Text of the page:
It’s often your own habits that make you susceptibleSafety.com offers an easy quiz, written by Jalesa Campbell, to measure your online and credit security.
Identity theft – it’s as easy as getting out of the car and dropping your driver’s license or being careless with your passwords. Best case – you hope for good luck, spend valuable time retracing steps and canceling accounts. Worse-case scenario, you suffer financial loss. Identity theft is that simple.
According to Sontiq, maker of IdentityForce, “one out of every 20 Americans is exposed to financial loss, suffering emotional stress, and spending hundreds of hours picking up the pieces.” Did you know that your habits can make you more susceptible?
It’s true, and that’s why we want to help you take a look at some potential ways you’re putting yourself at risk to have your identity stolen. Use this quiz to help you spot any blind spots and areas you can shore up to protect your personal information, family, and belongings.
*Quick Note – You’ll start off with 25 points total. At the end of the quiz, count the number of checks you’ve made and subtract that from 25 to get your final score. The higher your final score, the better your habits are.
Are you at risk?
☐ You use the same password for multiple accounts (1 pt.)
☐ Your passwords are taped to your computer or desk in plain sight (1 pt.)
☐ Your passwords have sensitive info. (name, birthdate, SSN#, etc.) (1 pt.)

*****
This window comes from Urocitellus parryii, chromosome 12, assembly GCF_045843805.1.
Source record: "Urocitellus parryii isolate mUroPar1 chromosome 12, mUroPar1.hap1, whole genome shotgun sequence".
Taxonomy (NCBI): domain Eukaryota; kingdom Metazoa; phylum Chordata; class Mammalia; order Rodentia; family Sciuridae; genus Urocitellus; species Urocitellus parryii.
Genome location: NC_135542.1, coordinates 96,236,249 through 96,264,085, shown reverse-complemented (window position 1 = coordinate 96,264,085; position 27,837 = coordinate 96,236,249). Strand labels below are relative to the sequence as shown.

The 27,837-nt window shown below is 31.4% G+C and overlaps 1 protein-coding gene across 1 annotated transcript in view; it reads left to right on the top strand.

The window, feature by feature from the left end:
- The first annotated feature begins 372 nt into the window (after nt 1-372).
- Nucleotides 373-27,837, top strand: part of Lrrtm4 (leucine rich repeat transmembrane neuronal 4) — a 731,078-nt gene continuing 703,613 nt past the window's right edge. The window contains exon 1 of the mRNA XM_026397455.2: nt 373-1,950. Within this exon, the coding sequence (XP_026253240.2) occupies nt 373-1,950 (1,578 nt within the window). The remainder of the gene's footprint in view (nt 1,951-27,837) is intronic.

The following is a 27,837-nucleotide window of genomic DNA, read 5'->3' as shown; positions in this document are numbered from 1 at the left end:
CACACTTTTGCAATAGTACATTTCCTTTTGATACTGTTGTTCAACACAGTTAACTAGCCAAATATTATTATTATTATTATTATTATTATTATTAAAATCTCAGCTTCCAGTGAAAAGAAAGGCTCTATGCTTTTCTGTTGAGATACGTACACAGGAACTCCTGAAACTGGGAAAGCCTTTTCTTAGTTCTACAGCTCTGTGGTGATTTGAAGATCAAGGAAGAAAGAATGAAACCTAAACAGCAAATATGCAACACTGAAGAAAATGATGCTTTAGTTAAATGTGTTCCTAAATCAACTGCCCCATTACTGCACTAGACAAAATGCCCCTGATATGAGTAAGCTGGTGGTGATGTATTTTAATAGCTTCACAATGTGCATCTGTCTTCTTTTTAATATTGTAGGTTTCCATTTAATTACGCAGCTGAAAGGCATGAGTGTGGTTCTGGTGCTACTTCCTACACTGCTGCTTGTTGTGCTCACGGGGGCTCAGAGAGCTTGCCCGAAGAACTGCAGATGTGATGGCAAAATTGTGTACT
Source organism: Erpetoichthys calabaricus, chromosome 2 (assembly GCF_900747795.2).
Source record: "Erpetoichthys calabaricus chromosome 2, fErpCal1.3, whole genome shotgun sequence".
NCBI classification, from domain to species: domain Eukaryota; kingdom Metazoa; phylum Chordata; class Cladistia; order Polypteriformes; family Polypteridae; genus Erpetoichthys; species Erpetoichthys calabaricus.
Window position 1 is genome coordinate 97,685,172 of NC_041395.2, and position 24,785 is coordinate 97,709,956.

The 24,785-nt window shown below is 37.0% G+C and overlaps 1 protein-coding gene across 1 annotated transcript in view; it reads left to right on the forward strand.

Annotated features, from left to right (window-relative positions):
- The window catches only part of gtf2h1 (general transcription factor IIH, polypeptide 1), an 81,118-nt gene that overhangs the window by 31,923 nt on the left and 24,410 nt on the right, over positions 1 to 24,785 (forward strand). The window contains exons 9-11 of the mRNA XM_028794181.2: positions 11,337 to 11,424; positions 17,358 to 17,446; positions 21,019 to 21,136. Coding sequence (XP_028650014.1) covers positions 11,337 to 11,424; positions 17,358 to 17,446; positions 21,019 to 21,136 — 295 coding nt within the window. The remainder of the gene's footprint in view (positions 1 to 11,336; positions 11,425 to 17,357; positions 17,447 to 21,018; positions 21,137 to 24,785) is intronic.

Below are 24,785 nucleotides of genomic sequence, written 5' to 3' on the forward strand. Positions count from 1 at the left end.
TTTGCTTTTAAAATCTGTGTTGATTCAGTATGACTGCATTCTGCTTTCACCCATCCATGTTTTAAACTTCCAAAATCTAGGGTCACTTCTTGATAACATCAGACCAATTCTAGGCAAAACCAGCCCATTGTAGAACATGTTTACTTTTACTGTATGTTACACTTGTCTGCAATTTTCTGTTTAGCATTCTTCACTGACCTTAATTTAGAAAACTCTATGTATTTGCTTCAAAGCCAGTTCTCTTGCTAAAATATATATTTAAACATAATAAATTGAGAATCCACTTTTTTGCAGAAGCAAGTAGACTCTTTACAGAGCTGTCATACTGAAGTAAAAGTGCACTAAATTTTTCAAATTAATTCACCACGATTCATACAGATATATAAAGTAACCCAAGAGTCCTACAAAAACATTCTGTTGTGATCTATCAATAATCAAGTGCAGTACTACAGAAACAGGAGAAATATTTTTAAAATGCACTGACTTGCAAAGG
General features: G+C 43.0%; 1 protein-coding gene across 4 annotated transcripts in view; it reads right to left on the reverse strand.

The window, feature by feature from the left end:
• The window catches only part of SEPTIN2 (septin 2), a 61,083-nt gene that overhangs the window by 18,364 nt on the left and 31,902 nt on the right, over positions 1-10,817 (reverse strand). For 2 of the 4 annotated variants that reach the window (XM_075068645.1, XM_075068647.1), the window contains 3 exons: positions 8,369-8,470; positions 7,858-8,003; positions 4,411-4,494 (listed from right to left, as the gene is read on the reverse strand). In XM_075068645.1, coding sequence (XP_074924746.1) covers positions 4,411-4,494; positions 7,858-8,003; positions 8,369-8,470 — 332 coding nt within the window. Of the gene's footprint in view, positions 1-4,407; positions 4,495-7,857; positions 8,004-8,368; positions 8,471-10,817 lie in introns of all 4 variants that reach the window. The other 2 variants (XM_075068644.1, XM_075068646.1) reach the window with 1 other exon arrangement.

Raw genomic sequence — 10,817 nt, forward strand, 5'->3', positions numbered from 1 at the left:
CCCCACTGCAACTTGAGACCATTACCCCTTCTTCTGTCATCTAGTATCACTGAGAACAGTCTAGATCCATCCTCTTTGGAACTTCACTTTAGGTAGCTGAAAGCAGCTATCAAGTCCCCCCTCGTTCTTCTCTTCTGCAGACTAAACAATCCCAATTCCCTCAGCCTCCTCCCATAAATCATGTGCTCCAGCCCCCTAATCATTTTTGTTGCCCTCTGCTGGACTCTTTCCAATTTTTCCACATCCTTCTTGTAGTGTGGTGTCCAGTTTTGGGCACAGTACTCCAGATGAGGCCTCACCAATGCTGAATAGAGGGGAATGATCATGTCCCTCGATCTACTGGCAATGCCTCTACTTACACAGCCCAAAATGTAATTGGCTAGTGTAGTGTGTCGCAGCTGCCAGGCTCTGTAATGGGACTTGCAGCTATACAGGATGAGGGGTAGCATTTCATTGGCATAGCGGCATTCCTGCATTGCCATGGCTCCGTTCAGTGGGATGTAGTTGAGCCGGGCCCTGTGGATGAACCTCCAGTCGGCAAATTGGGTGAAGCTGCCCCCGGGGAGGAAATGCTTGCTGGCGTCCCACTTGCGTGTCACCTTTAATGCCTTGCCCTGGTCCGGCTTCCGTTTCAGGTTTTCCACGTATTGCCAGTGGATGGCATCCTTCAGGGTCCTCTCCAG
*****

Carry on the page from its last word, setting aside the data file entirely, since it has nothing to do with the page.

☐ Your passwords don’t include numbers or special characters (1 pt.)
☐ You use “password” as an actual password (C’mon now!) (25 pt.)
Bad Habit #1 – You use the same password for multiple online accounts
If you’re using passwords that include a variation of your name, birthdate, SSN, or their personal or family information, you’re putting yourself at risk. If you include some of your personal information on social media platforms like Facebook, Twitter, Instagram, and others, cybercriminals could use those platforms to get some elements of your personal information. We’ve got some better solutions for you:
- Create passwords with mixed cases. Using a variation of upper and lower case letters can help you strengthen your passwords.
- Add in numbers and symbols if possible.
DigitalGuardian writes that “a combination of complexity and length is logically the best way to go about creating strong passwords.” Whenever you can, try to substitute numbers for letters such as “[email protected]” instead of “Lostatsea17”. The complexity of your password makes it harder for cybercriminals to guess, and combined with different passwords across your accounts, you’ll heighten your security.
Bad Habit #2 – Your passwords are as easy as 1-2-3
If you’re using passwords that include a variation of your name, birthdate, SSN, or ther personal or family information, you’re putting yourself at risk. If you include some of your personal information on social media platforms like Facebook, Twitter, Instagram, and others, cybercriminals could use those platforms to get some elements of your personal information. We’ve got some better solutions for you:
Are you at risk?
☐ You keep your social security card in your wallet or purse (1 pt.)
☐ You leave your bills in your purse or car (1 pt.)
☐ You don’t check your mail regularly (1 pt.)
☐ You leave your tax documents out at home (1 pt.)
☐ You toss ATM receipts into the trash can (1 pt.)
Bad Habit #3 – You keep your social security card in your wallet or purse.